16.The Committee is alarmed by reports of hate speech, incitement to violence and violent attacks, including riots, against ethnic and ethno-religious minority groups, which have resulted in deaths, injuries and destruction of property. The Committee is concerned that groups or individuals inciting violence and undertaking violent attacks against ethnic and ethno-religious minorities are not held accountable. The Committee notes recent efforts by the State party to introduce draft legislation to criminalize hate speech (arts. 4 and 5).
17. Bearing in mind its general recommendation No. 35 (2013) on combating racist hate speech, the Committee recommends that the State party:
(a) Take immediate measures to protect the safety and security of ethnic and ethno-religious minorities and their places of worship, in accordance with article 5 of the Convention;
(b) Adopt comprehensive legislation on hate speech fulfilling the requirements of article 4 of the Convention, which requires State s parties to ensure the prohibition of ideas based on racial superiority and hatred, the incitement to racial hatred, acts of violence against any race or groups of persons of another colour or ethnic origin, and incitement to such acts. It also recommends that the State party ensure that its criminal legislation defines racial motivation as an aggravating circumstance ;
(c) Enforce legislative provisions to prosecute perpetrators of hate speech, incitement to violence and hate crimes to deter further crimes and prevent impunity of perpetrators. It also recommends that the State party provide information in its next periodic report on the number of cases reported, investigations, prosecutions, convictions of perpetrators and remedies for victims;
(d) Foster tolerance and unity by facilitating dialogue between communities in conflict to eliminate tensions.
Freedom of religion of ethnic and ethno-religious minorities
18.The Committee is alarmed by the difficulty faced by ethnic and ethno-religious minority groups, such as Moors, or including Muslims, Hindus and Christians of Tamil or Sinhala ethnicity, to freely practise their right to freedom of religion. In particular, it is concerned by reported cases of desecration of places of worship, disruptions of religious services, denials of building permits to construct religious buildings and denials of burials in public cemeteries of members of ethnic or ethno-religious groups (art. 5).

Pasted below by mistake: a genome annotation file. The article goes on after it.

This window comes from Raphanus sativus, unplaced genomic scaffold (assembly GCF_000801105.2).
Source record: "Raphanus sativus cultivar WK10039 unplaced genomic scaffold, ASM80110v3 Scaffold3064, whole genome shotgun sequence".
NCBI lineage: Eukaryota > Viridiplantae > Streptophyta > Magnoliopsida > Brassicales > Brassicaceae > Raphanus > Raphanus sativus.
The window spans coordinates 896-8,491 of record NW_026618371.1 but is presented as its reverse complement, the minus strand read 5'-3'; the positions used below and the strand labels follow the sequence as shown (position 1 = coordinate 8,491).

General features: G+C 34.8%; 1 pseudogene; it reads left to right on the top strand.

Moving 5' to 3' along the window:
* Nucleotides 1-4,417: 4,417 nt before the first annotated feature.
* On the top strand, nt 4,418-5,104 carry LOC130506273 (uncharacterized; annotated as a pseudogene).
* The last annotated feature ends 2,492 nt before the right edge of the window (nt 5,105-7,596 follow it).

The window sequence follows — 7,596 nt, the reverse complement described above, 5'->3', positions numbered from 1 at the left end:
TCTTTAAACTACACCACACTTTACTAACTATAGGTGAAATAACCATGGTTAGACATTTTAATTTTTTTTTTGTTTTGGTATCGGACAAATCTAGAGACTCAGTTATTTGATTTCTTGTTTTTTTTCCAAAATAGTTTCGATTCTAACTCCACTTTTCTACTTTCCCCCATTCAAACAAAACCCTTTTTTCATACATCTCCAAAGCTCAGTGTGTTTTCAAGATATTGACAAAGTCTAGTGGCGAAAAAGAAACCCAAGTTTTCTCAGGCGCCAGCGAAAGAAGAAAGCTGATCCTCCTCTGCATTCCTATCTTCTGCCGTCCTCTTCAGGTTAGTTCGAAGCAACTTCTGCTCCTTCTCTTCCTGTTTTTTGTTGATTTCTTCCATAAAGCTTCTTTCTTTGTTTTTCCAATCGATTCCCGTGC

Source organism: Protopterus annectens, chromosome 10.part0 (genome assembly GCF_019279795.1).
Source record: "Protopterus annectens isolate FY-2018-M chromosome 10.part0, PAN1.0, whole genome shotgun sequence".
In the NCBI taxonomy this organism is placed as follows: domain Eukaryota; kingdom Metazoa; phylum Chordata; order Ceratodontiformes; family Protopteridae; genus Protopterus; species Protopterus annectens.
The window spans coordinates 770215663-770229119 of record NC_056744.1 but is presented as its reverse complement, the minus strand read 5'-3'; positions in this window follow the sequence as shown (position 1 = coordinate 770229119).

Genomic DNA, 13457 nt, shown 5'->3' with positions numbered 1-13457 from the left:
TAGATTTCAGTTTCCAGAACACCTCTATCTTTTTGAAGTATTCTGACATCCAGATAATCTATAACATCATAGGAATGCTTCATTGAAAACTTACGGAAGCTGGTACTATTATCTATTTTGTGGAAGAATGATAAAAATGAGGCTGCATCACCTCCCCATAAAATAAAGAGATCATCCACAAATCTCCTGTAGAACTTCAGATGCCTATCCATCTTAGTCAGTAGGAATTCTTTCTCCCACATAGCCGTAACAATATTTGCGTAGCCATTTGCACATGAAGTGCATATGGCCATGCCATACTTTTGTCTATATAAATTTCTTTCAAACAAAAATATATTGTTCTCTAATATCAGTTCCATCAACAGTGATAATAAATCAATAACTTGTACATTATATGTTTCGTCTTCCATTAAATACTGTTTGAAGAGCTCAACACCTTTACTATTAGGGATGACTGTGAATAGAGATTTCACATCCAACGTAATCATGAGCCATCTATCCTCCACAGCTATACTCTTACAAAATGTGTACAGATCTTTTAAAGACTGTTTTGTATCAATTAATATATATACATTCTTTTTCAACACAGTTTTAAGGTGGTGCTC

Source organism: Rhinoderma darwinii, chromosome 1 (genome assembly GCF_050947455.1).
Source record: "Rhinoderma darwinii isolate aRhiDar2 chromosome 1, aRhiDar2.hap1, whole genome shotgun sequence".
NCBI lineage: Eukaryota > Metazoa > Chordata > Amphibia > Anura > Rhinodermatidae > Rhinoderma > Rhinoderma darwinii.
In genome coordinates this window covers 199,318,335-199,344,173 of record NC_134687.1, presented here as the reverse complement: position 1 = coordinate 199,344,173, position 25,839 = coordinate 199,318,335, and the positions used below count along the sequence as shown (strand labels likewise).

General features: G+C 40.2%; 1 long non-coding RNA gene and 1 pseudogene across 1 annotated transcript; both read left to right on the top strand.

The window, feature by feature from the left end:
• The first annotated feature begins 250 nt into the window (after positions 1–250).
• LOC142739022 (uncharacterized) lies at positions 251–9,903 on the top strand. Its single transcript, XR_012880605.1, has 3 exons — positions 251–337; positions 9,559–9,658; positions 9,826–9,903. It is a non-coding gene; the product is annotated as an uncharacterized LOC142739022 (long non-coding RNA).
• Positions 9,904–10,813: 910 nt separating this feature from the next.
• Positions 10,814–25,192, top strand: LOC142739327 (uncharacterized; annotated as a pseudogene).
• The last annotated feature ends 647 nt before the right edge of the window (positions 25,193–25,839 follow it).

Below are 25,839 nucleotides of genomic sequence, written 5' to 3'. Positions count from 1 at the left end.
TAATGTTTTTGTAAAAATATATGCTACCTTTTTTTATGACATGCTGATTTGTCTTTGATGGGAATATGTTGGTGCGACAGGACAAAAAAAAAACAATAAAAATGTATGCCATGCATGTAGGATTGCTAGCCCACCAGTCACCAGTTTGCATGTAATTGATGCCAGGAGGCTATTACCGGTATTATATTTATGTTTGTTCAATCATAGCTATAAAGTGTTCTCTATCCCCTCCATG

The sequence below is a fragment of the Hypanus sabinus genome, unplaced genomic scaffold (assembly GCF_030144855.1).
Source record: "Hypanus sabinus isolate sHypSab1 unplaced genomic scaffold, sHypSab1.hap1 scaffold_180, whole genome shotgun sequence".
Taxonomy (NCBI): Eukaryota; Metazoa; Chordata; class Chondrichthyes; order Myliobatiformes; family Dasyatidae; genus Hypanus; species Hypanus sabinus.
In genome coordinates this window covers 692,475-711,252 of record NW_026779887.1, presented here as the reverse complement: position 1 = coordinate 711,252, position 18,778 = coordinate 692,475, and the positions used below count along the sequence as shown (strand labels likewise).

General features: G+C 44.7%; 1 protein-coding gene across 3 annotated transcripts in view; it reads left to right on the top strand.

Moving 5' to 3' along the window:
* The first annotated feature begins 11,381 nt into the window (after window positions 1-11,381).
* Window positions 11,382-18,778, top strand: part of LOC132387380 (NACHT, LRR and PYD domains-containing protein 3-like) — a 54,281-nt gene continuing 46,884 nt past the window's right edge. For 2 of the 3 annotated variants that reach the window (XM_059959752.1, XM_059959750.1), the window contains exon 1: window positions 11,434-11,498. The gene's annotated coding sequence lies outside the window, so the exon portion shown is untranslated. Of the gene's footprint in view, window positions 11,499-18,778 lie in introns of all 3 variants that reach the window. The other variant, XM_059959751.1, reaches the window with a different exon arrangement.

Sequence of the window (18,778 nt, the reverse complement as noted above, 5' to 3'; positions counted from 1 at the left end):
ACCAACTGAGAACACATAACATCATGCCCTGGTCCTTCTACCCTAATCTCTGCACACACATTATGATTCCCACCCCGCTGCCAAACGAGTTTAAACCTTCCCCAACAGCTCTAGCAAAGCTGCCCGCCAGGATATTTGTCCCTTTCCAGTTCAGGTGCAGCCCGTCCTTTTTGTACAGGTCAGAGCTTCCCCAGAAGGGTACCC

19. The Committee recommends that the State party urgently undertake effective measures to protect the rights of ethnic and ethno-religious minorities, including their right to freedom of thought, conscience and religion, without any discrimination on the basis of race, colour, descent or national or ethnic origin, as specified in article 5 of the Convention.
Tamils of Indian origin or “Plantation Tamils”
20.While welcoming the establishment in 2015 of the Ministry of Hill Country New Villages, Infrastructure and Community Development and its establishment of a five-year national plan of action for the period 2016-2020 on social development of the plantation community, the Committee notes that Tamils of Indian origin, also referred to as “Plantation Tamils” continue to face the following challenges:
(a)High levels of poverty, poor compensation for work and poor working conditions;
(b)Poor housing conditions and difficulty in gaining access to health services;
(c)Lack of quality education and higher dropout and child labour rates than the national average;
(d)Difficulty in obtaining citizenship papers or identity documents, leading to problems with owning housing, opening bank accounts and avoiding detention;